CLEARWATER — The best young windsurfers on the planet had a big problem.
This year's youth world championships were all set to be held in Israel. But that was before violence erupted on the Gaza Strip, before weeks of death and destruction wrought by rockets and mortar fire. All that turmoil was scaring away competitors.
Where else could they go on such short notice?
That's when a couple of people in Clearwater basically said, Hey, bring the party over to our house.
And that's how, based on a few personal connections and some serious last-minute scrambling, the Tampa Bay area landed one of the most significant windsurfing competitions ever held in the United States.
Nearly 100 world-class windsurfers from four continents are coming to Clearwater Beach for the weeklong RS:X Youth World Windsurfing Championships. These are top-shelf teenage competitors aiming for the 2016 or 2020 Olympics.
"In Olympic-class windsurfing, most of the world championships are held in Europe. They're trying to start hosting more international windsurfing events outside of Europe," said Jerome Samson of Clearwater. He's a vice president at Nielsen Research who volunteers as president of U.S. Windsurfing.
In July, he took his 17-year-old daughter, Charlotte, to a youth windsurfing competition in Portugal. There, the sport's organizers took him aside and explained their problem in Israel.
We're in a bind, they said. Do you have any ideas?
So Samson called Clearwater mover-and-shaker Frank Chivas.
Chivas owns waterfront restaurants, including the Island Way Grill and the Salt Rock Grill. He's on the board of the Clearwater Community Sailing Center on Sand Key. A few years ago, he lured an annual offshore powerboat race to Clearwater Beach after he saw a race in Key West and figured it would be a good fit for this area.
"This thing happened real quick," Chivas said. "We had two and a half months to plan an event that typically takes years to pull together."
He and others have been lining up sponsors, hospitality, transportation, food and entertainment. Tourist-friendly Clearwater, always hungry for exposure, fast-tracked the necessary permits and is setting up tents for a "race village" on the beach south of Pier 60.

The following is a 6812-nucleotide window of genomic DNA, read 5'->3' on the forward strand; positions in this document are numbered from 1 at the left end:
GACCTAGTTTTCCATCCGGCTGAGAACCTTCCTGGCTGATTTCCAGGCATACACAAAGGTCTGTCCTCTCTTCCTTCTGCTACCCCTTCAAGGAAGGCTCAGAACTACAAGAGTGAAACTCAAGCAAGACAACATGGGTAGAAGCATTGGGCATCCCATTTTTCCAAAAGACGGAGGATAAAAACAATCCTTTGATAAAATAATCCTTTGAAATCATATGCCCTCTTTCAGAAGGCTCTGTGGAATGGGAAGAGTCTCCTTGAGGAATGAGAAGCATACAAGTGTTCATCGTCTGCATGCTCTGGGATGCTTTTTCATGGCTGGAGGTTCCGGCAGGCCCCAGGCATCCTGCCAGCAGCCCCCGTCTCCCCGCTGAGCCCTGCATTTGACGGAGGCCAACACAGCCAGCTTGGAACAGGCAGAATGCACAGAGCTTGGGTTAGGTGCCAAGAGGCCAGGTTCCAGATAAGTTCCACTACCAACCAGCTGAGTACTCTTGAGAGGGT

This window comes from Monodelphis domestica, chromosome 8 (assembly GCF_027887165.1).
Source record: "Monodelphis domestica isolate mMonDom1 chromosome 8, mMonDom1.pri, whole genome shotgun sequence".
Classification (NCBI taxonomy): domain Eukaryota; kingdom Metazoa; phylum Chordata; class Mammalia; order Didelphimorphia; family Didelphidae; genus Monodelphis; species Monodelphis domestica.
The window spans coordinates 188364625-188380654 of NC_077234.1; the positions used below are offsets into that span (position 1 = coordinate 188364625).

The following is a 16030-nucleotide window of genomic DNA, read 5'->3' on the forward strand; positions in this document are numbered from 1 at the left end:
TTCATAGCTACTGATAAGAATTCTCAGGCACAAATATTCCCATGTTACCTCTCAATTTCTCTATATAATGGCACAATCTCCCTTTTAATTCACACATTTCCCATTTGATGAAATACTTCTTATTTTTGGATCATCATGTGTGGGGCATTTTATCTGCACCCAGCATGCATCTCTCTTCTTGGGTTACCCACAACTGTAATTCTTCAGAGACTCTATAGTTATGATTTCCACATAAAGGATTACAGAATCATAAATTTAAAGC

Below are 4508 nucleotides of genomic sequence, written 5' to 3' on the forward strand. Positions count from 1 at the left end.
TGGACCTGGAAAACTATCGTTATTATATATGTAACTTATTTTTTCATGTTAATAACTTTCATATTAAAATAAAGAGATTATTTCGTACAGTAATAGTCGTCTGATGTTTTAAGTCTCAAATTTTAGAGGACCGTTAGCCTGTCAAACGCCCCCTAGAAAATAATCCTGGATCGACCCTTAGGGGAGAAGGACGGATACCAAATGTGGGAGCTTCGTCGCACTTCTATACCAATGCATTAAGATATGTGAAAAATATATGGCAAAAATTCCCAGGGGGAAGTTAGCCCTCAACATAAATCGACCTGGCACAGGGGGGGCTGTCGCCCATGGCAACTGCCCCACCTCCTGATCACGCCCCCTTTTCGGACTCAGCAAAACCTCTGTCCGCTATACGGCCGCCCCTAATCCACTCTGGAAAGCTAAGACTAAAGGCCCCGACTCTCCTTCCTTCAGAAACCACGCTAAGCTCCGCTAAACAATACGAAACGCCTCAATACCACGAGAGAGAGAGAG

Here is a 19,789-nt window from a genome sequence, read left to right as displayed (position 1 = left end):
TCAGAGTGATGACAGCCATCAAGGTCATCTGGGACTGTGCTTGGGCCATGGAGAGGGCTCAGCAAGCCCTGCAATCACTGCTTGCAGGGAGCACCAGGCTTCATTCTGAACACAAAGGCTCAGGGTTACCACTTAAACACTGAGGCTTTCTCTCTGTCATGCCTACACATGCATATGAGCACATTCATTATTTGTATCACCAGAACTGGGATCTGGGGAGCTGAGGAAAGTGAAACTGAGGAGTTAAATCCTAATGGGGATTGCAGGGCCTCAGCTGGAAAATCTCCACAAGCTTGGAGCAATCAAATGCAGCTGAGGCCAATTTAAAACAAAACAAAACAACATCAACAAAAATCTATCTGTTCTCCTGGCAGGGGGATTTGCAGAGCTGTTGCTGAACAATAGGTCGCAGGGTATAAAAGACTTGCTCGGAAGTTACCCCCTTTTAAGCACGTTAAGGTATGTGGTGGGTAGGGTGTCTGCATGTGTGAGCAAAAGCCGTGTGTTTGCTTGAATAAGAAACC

"We had other options," said Andrus Poksi of Estonia, the executive secretary of windsurfing's youth division. "But Clearwater's solution was most attractive as it was well prepared within a very short time."
Practice races begin this weekend. After an opening ceremony at 4 p.m. Sunday, they'll hold three races a day between 10 a.m. and 4 or 5 p.m. from Monday through Saturday, Oct. 25.
"Our intent is to run the races very close to the beach," Samson said. "Each race can last anywhere between 20 and 45 minutes. It's very demanding physically, and spectacular to watch."
The racing fleet will be divided into groups of up to 50. They'll start together and race around buoys, upwind and downwind. A commentator will explain what's happening on the water.
All of the competitors are 18 and under. Four are local students — Osceola High ninth-grader Tucker McElwaney, Morgan Fitzgerald Middle eighth-grader Noah Lyons, Palm Harbor University High senior Jonathan Rudich and Clearwater High senior Charlotte Samson.
Officials say Clearwater Beach is becoming a sailing and windsurfing training destination for prospective Olympians from the United States and Canada.
Rich White, director of the Clearwater Community Sailing Center, credits the warm winters and the mix of environments — calm Intracoastal waters and the choppier Gulf of Mexico.
"We've been telling everybody that Clearwater's the sailing capital of Florida," White said. "We're the best-kept secret, and now it's time for the world to find out."
Contact Mike Brassfield at firstname.lastname@example.org or (727) 445-4151. Follow @MikeBrassfield.